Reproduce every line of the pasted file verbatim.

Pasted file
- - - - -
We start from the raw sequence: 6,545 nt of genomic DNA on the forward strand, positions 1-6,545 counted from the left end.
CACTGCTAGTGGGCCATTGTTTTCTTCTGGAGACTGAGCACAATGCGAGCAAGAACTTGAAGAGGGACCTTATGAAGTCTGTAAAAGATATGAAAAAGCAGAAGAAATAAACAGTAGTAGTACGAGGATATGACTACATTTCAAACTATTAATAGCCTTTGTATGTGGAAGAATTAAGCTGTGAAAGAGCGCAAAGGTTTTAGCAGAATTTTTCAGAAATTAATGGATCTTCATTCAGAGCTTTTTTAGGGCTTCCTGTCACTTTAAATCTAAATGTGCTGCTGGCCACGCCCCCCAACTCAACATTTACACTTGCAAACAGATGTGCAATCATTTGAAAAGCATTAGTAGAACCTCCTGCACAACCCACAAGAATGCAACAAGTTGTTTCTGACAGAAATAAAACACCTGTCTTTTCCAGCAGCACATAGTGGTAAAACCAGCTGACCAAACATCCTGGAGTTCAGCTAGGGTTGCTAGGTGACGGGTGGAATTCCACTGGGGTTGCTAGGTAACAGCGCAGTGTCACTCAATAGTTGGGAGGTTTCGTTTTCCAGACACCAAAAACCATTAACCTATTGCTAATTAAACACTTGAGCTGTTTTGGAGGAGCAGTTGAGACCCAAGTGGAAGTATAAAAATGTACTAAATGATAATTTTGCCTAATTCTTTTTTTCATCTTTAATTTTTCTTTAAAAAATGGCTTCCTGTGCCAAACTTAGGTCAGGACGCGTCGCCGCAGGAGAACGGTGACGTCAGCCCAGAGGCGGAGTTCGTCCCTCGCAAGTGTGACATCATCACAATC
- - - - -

We start from the raw sequence: 6,545 nt of genomic DNA on the forward strand, positions 1-6,545 counted from the left end.
CACTGCTAGTGGGCCATTGTTTTCTTCTGGAGACTGAGCACAATGCGAGCAAGAACTTGAAGAGGGACCTTATGAAGTCTGTAAAAGATATGAAAAAGCAGAAGAAATAAACAGTAGTAGTACGAGGATATGACTACATTTCAAACTATTAATAGCCTTTGTATGTGGAAGAATTAAGCTGTGAAAGAGCGCAAAGGTTTTAGCAGAATTTTTCAGAAATTAATGGATCTTCATTCAGAGCTTTTTTAGGGCTTCCTGTCACTTTAAATCTAAATGTGCTGCTGGCCACGCCCCCCAACTCAACATTTACACTTGCAAACAGATGTGCAATCATTTGAAAAGCATTAGTAGAACCTCCTGCACAACCCACAAGAATGCAACAAGTTGTTTCTGACAGAAATAAAACACCTGTCTTTTCCAGCAGCACATAGTGGTAAAACCAGCTGACCAAACATCCTGGAGTTCAGCTAGGGTTGCTAGGTGACGGGTGGAATTCCACTGGGGTTGCTAGGTAACAGCGCAGTGTCACTCAATAGTTGGGAGGTTTCGTTTTCCAGACACCAAAAACCATTAACCTATTGCTAATTAAACACTTGAGCTGTTTTGGAGGAGCAGTTGAGACCCAAGTGGAAGTATAAAAATGTACTAAATGATAATTTTGCCTAATTCTTTTTTTCATCTTTAATTTTTCTTTAAAAAATGGCTTCCTGTGCCAAACTTAGGTCAGGACGCGTCGCCGCAGGAGAACGGTGACGTCAGCCCAGAGGCGGAGTTCGTCCCTCGCAAGTGTGACATCATCACAATC